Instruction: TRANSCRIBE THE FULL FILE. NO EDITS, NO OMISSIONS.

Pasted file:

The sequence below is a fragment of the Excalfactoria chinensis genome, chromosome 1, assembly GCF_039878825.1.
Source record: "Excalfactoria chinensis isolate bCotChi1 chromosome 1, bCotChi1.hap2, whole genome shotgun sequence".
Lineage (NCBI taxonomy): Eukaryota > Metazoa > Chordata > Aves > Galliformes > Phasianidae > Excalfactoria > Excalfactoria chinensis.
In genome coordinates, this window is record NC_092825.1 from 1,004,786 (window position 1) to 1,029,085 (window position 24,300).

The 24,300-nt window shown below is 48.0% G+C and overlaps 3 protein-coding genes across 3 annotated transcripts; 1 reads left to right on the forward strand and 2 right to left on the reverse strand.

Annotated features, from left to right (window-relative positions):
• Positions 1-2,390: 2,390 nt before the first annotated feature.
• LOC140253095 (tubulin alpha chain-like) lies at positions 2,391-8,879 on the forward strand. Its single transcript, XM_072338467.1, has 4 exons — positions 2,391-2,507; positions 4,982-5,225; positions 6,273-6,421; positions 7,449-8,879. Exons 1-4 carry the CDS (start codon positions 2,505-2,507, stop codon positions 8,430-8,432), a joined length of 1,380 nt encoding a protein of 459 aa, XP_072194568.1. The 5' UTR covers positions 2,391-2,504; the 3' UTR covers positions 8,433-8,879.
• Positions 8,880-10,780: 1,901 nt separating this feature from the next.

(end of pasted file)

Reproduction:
The sequence below is a fragment of the Excalfactoria chinensis genome, chromosome 1, assembly GCF_039878825.1.
Source record: "Excalfactoria chinensis isolate bCotChi1 chromosome 1, bCotChi1.hap2, whole genome shotgun sequence".
Lineage (NCBI taxonomy): Eukaryota > Metazoa > Chordata > Aves > Galliformes > Phasianidae > Excalfactoria > Excalfactoria chinensis.
In genome coordinates, this window is record NC_092825.1 from 1,004,786 (window position 1) to 1,029,085 (window position 24,300).

The 24,300-nt window shown below is 48.0% G+C and overlaps 3 protein-coding genes across 3 annotated transcripts; 1 reads left to right on the forward strand and 2 right to left on the reverse strand.

Annotated features, from left to right (window-relative positions):
• Positions 1-2,390: 2,390 nt before the first annotated feature.
• LOC140253095 (tubulin alpha chain-like) lies at positions 2,391-8,879 on the forward strand. Its single transcript, XM_072338467.1, has 4 exons — positions 2,391-2,507; positions 4,982-5,225; positions 6,273-6,421; positions 7,449-8,879. Exons 1-4 carry the CDS (start codon positions 2,505-2,507, stop codon positions 8,430-8,432), a joined length of 1,380 nt encoding a protein of 459 aa, XP_072194568.1. The 5' UTR covers positions 2,391-2,504; the 3' UTR covers positions 8,433-8,879.
• Positions 8,880-10,780: 1,901 nt separating this feature from the next.